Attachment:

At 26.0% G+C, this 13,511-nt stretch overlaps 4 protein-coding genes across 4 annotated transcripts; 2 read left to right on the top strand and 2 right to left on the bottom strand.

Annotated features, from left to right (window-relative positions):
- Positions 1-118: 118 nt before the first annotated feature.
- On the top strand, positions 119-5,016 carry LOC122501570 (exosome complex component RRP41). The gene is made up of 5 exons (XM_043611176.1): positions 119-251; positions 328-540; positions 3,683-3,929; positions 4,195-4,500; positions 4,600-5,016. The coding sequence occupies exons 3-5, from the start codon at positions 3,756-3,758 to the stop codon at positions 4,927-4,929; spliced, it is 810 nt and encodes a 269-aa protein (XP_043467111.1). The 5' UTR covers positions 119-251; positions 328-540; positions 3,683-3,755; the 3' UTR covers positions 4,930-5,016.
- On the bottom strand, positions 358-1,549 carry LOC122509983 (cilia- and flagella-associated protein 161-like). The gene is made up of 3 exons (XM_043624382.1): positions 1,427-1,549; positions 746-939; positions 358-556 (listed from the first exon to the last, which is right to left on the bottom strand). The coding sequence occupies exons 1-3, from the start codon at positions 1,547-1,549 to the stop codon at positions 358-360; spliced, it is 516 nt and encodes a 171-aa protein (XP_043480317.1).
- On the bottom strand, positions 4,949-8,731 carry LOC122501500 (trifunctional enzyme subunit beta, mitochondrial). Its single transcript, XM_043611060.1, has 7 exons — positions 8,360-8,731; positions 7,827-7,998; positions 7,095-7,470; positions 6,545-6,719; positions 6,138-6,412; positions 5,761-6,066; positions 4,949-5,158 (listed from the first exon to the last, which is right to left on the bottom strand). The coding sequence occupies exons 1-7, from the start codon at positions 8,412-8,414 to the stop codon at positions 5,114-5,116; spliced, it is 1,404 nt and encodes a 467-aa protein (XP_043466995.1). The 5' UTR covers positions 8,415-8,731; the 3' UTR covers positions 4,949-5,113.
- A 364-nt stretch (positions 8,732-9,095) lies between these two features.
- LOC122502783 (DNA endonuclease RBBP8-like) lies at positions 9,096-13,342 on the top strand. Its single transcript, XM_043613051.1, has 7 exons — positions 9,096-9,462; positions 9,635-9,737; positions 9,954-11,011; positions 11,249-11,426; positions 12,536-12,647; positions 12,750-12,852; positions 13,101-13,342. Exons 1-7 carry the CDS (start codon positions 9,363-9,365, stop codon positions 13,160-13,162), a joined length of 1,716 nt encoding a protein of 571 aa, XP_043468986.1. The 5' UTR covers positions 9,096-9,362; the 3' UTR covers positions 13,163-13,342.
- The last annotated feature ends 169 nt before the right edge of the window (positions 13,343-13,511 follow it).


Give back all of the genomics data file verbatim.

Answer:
At 26.0% G+C, this 13,511-nt stretch overlaps 4 protein-coding genes across 4 annotated transcripts; 2 read left to right on the top strand and 2 right to left on the bottom strand.

Annotated features, from left to right (window-relative positions):
- Positions 1-118: 118 nt before the first annotated feature.
- On the top strand, positions 119-5,016 carry LOC122501570 (exosome complex component RRP41). The gene is made up of 5 exons (XM_043611176.1): positions 119-251; positions 328-540; positions 3,683-3,929; positions 4,195-4,500; positions 4,600-5,016. The coding sequence occupies exons 3-5, from the start codon at positions 3,756-3,758 to the stop codon at positions 4,927-4,929; spliced, it is 810 nt and encodes a 269-aa protein (XP_043467111.1). The 5' UTR covers positions 119-251; positions 328-540; positions 3,683-3,755; the 3' UTR covers positions 4,930-5,016.
- On the bottom strand, positions 358-1,549 carry LOC122509983 (cilia- and flagella-associated protein 161-like). The gene is made up of 3 exons (XM_043624382.1): positions 1,427-1,549; positions 746-939; positions 358-556 (listed from the first exon to the last, which is right to left on the bottom strand). The coding sequence occupies exons 1-3, from the start codon at positions 1,547-1,549 to the stop codon at positions 358-360; spliced, it is 516 nt and encodes a 171-aa protein (XP_043480317.1).
- On the bottom strand, positions 4,949-8,731 carry LOC122501500 (trifunctional enzyme subunit beta, mitochondrial). Its single transcript, XM_043611060.1, has 7 exons — positions 8,360-8,731; positions 7,827-7,998; positions 7,095-7,470; positions 6,545-6,719; positions 6,138-6,412; positions 5,761-6,066; positions 4,949-5,158 (listed from the first exon to the last, which is right to left on the bottom strand). The coding sequence occupies exons 1-7, from the start codon at positions 8,412-8,414 to the stop codon at positions 5,114-5,116; spliced, it is 1,404 nt and encodes a 467-aa protein (XP_043466995.1). The 5' UTR covers positions 8,415-8,731; the 3' UTR covers positions 4,949-5,113.
- A 364-nt stretch (positions 8,732-9,095) lies between these two features.
- LOC122502783 (DNA endonuclease RBBP8-like) lies at positions 9,096-13,342 on the top strand. Its single transcript, XM_043613051.1, has 7 exons — positions 9,096-9,462; positions 9,635-9,737; positions 9,954-11,011; positions 11,249-11,426; positions 12,536-12,647; positions 12,750-12,852; positions 13,101-13,342. Exons 1-7 carry the CDS (start codon positions 9,363-9,365, stop codon positions 13,160-13,162), a joined length of 1,716 nt encoding a protein of 571 aa, XP_043468986.1. The 5' UTR covers positions 9,096-9,362; the 3' UTR covers positions 13,163-13,342.
- The last annotated feature ends 169 nt before the right edge of the window (positions 13,343-13,511 follow it).